It's not uncommon to hear the phrase, 'Do what you love and the money will follow.' Upon first glance, it seems like good advice. What kind of risk is there in doing something you love?
Well, it seems there may be more of a risk than many of us are led to believe. This story from JD Roth highlights the nightmare that we often overlook:
I realized that the job I loved so much was actually destroying me.
Let's take a step back and examine the reasons why people get into jobs they love. Some people love getting up in the morning and feeling good about their workplace. Some people love having the feeling that they are making a difference. Obvious reasons aside, the fact that we spend a significant chunk of our time at work is enough to encourage anyone to pursue a career they actually enjoy.
In this reader's case, pursuing his life dream of becoming a high-school math teacher ended up being a great short term decision, but over time, it wore on him so much — emotionally and financially — that he gave it up and went back to school to eventually become an accountant.
His advice: Get out there and grab what affords you the most opportunities to be the best overall person you can be. It's advice that goes directly against the advice of 'doing something you love.'
Says the reader:
But consider that if there's some kind of work you're so emotionally vested in, even if it satisfies you, getting into it may come at a cost that you cannot anticipate. I for one will never encourage anyone to 'do what they love' ever again.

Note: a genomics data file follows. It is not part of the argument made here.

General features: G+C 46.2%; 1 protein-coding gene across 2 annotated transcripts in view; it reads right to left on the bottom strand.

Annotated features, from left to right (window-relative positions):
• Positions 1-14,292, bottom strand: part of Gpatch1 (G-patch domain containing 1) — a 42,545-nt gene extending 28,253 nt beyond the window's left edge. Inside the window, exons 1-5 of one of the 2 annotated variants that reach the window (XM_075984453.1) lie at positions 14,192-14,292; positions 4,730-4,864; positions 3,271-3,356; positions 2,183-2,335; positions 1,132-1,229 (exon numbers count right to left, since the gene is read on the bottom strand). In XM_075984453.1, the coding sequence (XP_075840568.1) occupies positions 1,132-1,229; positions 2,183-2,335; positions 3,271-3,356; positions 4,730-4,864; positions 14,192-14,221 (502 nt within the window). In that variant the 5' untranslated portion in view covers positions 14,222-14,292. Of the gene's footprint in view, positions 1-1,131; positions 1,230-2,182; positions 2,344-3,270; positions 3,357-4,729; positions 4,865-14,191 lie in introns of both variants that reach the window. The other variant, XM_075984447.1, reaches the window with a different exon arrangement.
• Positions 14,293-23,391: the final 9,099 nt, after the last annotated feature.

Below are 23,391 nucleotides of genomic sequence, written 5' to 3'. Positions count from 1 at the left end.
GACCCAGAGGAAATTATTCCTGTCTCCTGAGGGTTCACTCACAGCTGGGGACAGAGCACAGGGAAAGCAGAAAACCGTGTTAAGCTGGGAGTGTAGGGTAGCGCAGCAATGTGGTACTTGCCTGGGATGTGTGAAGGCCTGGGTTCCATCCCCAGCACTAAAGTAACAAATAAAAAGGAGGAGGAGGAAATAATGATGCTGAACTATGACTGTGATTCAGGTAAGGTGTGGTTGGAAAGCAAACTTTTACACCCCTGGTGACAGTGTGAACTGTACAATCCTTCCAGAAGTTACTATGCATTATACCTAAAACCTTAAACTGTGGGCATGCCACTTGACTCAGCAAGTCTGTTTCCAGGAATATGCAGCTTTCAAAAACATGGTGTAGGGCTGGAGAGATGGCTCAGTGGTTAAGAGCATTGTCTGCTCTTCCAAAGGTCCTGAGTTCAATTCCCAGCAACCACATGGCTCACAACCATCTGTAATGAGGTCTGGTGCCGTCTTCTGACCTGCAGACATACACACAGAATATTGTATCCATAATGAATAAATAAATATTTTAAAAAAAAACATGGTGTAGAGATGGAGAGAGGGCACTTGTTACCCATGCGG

The Leap From Desire To Passion
What the reader is really talking about here isn't passion, even though he calls it that. He's really talking about desire. People who follow their desires aren't always able to turn that desire into passion. People who follow their desires may not necessarily like what they get. This is one case of that mantra playing out — and while we hate to see it, there's no question that his decision to follow his desire ended up greatly inhibiting his happiness.
The initial desire to teach ended up withering away with the challenges the job presented. He could no longer deal day in and day out with students who had problems, such as drug addiction and gang affiliation. Nor could he deal with the administration. In other words, he had the desire to be a teacher, but he wasn't completely invested in all that went into being one. He didn't have the passion to carry him through.
Here at ZURB, we're all about following our passions and chasing after our goals at the highest level. While his story does elicit some caution, personal passion does not necessarily need to wane when you pursue what you want to accomplish. Here are three points you should consider for keeping your passion intact:
- It's important to find the deeper meaning in any task you do. If you approach your tasks like a robot — focusing on execution without fully understanding the long-term impact of your work — you'll burn out fairly fast.
- Take challenges head-on when you run into them. With any career, challenges will rise along the way, so take this to heart and be ready to address them when they arise.
- If you're considering pivoting your career path, consider all options that could be a good fit for where your skills lie. Let's say a web developer wants to get into a marketing position. Through emphasizing key skills that translate directly to the new position, such as analytical ability and attention to detail, a developer could position him/herself well for a new career path.
Keeping these things in mind, you could find that yourself completely invested in what you do. And have the passion to carry you through. How do you keep your passion intact?